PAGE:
Inside the DB9's cabin, you'll find wide expanses of sumptuous leather and unique wood trim. The milled-aluminum instrument panel and distinctive wood finishing are particularly breathtaking. There are some foibles, however. Aston's penchant for having the speedometer and tachometer needles rotate in opposite directions might not strike everyone as cool, and the speedo features such a huge range of numbers that it's rendered practically useless. Also, the center stack has small, tightly spaced buttons adorned in an unbecoming silver finish. An improved design taken from the new DBS is said to be scheduled for next year.
With regard to practicality, both the coupe and convertible have a rear seat, but the laughable dearth of legroom and headroom renders it useful only to Hobbits and shopping bags. The latter is important since the coupe's trunk can only accommodate 6 cubic feet of stuff. The Volante actually has a slightly larger cargo hold, and its power-operated cloth top retracts in just 17 seconds, stowing under its own body-color tonneau cover.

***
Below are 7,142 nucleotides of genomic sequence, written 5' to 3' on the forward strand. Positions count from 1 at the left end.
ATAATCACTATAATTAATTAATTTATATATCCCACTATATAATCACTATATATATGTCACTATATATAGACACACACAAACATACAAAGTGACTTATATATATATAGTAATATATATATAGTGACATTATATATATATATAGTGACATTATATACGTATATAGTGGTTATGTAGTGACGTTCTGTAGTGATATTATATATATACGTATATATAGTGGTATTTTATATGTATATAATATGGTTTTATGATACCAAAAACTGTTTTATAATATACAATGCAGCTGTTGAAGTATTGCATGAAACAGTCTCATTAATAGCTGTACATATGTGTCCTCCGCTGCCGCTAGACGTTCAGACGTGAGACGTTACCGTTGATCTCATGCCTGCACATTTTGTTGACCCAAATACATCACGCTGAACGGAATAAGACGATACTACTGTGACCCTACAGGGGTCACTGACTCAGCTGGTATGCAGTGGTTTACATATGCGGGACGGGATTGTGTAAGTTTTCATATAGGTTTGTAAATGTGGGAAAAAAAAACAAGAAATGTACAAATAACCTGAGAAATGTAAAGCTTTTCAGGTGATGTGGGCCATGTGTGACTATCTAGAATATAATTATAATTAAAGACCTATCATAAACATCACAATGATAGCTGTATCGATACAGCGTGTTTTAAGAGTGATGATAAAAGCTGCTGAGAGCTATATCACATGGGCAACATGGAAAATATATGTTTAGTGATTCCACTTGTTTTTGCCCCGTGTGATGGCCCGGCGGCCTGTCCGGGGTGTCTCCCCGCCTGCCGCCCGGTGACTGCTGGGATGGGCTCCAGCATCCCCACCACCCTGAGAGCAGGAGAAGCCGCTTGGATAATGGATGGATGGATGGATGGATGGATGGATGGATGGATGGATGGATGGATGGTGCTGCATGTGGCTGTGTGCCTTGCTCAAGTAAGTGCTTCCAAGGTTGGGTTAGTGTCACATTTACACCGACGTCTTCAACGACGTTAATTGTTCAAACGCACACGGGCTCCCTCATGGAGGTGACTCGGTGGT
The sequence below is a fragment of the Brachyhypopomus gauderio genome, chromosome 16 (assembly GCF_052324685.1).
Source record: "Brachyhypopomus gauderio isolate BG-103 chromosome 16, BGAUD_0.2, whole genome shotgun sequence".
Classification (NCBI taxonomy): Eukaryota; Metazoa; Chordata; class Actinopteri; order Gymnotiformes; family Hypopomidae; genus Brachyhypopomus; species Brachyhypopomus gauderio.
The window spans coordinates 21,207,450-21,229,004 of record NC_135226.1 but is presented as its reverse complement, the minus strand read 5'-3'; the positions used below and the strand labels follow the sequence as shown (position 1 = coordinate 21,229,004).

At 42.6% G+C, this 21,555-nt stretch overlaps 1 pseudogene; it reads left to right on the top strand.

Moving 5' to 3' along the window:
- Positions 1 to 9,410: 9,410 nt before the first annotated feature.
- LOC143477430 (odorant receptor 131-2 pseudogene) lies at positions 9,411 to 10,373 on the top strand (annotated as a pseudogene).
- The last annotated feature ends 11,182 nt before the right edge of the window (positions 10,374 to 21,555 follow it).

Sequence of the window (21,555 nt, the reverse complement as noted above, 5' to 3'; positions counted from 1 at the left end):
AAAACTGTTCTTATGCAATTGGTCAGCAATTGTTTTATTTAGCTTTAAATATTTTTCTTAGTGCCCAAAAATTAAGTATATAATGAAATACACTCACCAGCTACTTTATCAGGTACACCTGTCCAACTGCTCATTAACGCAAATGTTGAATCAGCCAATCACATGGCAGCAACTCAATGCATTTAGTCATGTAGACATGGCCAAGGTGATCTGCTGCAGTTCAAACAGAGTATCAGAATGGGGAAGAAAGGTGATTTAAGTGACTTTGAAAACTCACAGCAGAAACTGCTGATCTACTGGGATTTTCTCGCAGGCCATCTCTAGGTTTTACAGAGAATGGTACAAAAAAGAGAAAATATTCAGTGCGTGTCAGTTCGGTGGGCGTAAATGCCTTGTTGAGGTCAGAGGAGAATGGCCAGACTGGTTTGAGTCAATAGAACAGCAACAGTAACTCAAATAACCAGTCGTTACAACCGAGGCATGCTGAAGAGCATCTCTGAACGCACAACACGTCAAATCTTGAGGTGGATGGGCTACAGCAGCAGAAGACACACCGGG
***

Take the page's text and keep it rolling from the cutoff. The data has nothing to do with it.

Edmunds expert review process
This review was written by a member of Edmunds' editorial team of expert car reviewers. Our team drives every car you can buy. We put the vehicles through rigorous testing, evaluating how they drive and comparing them in detail to their competitors.
We're also regular people like you, so we pay attention to all the different ways people use their cars every day. We want to know if there's enough room for our families and our weekend gear and whether or not our favorite drink fits in the cupholder. Our editors want to help you make the best decision on a car that fits your life.